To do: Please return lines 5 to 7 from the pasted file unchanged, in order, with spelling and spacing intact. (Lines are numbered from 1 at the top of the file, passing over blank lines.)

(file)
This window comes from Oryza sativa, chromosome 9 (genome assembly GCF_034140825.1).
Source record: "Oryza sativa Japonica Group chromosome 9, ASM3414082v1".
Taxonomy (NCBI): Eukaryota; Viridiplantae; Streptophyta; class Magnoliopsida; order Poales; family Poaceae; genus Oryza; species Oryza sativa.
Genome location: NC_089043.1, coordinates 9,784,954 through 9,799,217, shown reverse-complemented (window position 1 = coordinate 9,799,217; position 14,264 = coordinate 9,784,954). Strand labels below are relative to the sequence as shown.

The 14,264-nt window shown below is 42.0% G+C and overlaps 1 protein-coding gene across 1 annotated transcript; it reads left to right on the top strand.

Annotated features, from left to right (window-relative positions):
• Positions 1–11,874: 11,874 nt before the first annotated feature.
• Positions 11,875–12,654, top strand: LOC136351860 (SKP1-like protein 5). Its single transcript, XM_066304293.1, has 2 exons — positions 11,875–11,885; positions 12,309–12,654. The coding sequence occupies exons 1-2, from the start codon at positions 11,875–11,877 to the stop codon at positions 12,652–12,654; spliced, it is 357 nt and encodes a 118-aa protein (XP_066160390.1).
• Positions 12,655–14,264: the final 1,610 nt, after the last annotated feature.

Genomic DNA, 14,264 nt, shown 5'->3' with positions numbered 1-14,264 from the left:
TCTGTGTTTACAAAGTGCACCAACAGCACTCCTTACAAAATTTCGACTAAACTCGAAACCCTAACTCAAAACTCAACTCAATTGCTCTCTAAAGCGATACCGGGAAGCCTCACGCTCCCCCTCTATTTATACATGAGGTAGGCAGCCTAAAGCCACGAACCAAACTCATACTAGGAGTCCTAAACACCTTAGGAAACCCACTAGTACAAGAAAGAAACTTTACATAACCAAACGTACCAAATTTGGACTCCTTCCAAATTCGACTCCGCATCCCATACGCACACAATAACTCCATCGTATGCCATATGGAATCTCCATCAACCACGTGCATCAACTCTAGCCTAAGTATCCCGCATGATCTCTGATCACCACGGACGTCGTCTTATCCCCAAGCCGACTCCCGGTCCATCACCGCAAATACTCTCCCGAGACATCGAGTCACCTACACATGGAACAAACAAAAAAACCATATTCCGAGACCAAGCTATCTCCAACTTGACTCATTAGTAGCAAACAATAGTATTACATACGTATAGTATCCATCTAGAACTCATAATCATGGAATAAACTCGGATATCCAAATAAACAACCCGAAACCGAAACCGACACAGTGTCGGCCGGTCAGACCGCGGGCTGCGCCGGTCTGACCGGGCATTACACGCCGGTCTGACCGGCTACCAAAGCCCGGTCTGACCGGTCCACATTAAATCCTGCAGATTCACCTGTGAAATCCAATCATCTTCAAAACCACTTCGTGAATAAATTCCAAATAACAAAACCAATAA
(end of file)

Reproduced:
The 14,264-nt window shown below is 42.0% G+C and overlaps 1 protein-coding gene across 1 annotated transcript; it reads left to right on the top strand.

Annotated features, from left to right (window-relative positions):
• Positions 1–11,874: 11,874 nt before the first annotated feature.